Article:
So I guess they're either not very proud of what they are doing, or they don't want people in the Negev and the Galilee to think "we don't get enough money" (which is true, they get less), or that they are transferring money to places that are not entirely legal (i.e. to the NGO close to the Jewish Home Party.)

Now that I see the corruption scandal with Yisrael Beiteinu (Avigdor Lieberman's party) my bet is that it is not going to stay only within that one party. I saw up close how the system works in the Finance committee. After a year of fighting this, now everyone is beginning to see how the system works.

I believe it is possible to change things. After a year of fighting this battle. I have forced the Treasury to publish the entire secret budget online—so it's no longer a secret.

Are you surprised by the extent of the corruption scandal?

No, I think it is still going to get bigger and wider.

If you were prime minister tomorrow what would you do about the Palestinian situation?

After the election, when [Isaac] Herzog, leader of my party becomes the PM, our government will enter into negotiations; negotiations to actually reach an agreement, and not just to be in negotiations. This is the most urgent problem we have.

[Prime Minister Benjamin] Netanyahu is under the perception that we can manage the conflict, because Netanyahu is not willing to get out of any territory. Even though he has said it for the international media, he didn't mean it. He thinks we could manage it and we can remain in a relatively good place, fighting the Palestinians in the international community.

But he is wrong. During the last five years we have had four rounds of fighting with Gaza. No one has felt safe in Jerusalem for some time and he has no plans to deal with the situation only crazy ideas from people like Naftali Bennett.

What if the Palestinians are not willing to make the concessions Israel needs?

I think that the Arab initiative is something we need to adopt (with minor changes) and bring the international community into that understanding. It is not only a conflict between us and the Palestinians.

Jordan and Egypt should be involved in a solution, because we are all fighting against terror today. It's not only Israel who is fighting terror, it's also the United States, it is also Europe. We must collaborate. If we get all the moderate forces to collaborate and make the Israel-Palestinian solution part of a greater solution in the war against terror, we can reach a solution. The more partners we have in a solution, the better that solution will be.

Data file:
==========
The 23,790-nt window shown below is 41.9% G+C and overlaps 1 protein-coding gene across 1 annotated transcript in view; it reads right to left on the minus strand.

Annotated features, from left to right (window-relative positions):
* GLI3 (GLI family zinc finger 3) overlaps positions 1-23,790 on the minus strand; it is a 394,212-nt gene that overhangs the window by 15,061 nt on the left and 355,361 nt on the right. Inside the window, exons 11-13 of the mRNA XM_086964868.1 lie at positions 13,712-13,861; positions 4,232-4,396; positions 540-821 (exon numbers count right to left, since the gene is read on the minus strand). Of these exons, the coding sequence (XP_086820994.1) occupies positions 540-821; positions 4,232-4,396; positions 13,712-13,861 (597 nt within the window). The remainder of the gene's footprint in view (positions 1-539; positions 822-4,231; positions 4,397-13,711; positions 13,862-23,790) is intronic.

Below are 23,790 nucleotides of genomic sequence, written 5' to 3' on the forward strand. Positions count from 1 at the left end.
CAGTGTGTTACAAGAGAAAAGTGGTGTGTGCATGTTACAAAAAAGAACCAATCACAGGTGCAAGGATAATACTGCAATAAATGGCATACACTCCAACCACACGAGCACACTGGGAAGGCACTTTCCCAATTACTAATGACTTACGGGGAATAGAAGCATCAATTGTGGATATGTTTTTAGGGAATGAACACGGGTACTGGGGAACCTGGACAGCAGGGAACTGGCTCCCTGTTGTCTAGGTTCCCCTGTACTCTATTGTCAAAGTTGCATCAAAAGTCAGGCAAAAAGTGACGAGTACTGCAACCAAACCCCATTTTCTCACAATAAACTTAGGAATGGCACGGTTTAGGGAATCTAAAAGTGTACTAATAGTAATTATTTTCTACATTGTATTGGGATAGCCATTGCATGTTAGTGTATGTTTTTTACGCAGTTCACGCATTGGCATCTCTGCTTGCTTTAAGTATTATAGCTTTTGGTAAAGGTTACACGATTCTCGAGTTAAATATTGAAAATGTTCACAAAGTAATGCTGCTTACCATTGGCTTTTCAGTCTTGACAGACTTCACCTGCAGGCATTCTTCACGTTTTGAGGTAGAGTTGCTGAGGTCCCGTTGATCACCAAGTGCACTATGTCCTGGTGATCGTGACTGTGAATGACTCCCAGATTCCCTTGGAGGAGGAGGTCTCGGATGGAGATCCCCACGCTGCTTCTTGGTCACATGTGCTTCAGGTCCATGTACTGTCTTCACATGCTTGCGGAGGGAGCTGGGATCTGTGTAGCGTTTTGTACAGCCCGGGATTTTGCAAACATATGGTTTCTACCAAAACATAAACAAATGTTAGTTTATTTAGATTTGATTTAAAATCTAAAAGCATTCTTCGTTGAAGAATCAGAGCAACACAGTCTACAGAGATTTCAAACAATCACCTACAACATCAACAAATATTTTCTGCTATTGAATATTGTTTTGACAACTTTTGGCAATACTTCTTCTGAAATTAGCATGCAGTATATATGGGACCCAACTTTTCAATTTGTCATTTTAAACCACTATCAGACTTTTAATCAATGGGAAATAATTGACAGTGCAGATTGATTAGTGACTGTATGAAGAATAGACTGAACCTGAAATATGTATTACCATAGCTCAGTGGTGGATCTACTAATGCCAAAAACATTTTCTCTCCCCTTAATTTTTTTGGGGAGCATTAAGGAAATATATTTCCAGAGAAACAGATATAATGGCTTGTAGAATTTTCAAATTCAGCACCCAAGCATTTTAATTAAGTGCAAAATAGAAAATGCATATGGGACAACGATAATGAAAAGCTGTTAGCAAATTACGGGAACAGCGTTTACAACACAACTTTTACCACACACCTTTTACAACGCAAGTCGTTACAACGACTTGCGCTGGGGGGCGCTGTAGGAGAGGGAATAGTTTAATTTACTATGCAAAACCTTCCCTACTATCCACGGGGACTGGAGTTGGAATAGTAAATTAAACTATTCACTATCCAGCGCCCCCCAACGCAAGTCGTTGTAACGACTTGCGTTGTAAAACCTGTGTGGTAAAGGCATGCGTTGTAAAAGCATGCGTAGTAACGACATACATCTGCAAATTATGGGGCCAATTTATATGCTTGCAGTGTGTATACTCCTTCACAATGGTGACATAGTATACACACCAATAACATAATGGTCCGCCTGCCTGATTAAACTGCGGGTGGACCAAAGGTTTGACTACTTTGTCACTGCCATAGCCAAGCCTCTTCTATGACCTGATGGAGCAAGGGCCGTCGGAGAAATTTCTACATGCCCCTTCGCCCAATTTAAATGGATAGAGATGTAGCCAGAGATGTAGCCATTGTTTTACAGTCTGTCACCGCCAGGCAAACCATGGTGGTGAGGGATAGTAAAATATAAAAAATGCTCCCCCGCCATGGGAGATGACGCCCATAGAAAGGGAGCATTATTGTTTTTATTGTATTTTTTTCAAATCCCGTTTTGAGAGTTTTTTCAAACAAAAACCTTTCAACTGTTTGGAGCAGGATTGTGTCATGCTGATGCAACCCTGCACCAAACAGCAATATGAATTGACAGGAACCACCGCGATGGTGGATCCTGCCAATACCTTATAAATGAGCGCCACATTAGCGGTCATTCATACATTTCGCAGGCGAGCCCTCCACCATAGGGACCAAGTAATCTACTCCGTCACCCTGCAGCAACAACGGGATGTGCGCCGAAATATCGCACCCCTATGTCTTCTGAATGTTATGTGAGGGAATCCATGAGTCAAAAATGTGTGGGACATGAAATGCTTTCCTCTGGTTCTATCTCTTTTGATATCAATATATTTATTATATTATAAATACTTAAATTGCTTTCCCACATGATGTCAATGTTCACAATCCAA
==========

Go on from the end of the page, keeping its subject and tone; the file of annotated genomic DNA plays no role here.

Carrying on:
You are the first of your generation to enter politics seriously. Where to do you see yourself and your generation ten years from now?

I see myself continuing to dedicate all my time to making Israeli society better. I know that in ten years' time, if we work well, we will be in a much better position as a society. I put a lot of effort into bringing young people into politics and into developing an understanding that politics is something we have to take responsibility for.

In ten years' time we will have a much more transparent and decent political system and our democracy will become much stronger. The fact that Israel is suffering from socio-economic gaps that we never had before is a result of our political corruption.

There is enough money in the system to solve the problem of poverty, and the problem of housing, and to make our public hospitals much better. It is just a matter of making the decision.

Today the ideology of the government is just to survive as a government. It's funny. Netanyahu is the son of a historian, but 15 years in the future, when historians look back at his period as prime minister, what will they say? He did not leave a trace. There is nothing he did which he could be proud of in any field—not in the security field, not in the socio-economic field. He failed. He is not courageous enough to do anything.

We, in our generation, which is the third generation for Israel, need to take the inspiration of our grandparents' generation that built this country with so much courage and so much hope. We need to take everything that we learned and the solutions that exist in the 21st century to make Israel the best place to be.

Media historian Marc Schulman is the editor of An archive of his reports from Tel-Aviv can be found here. He is also a columnist for the Times of Israel.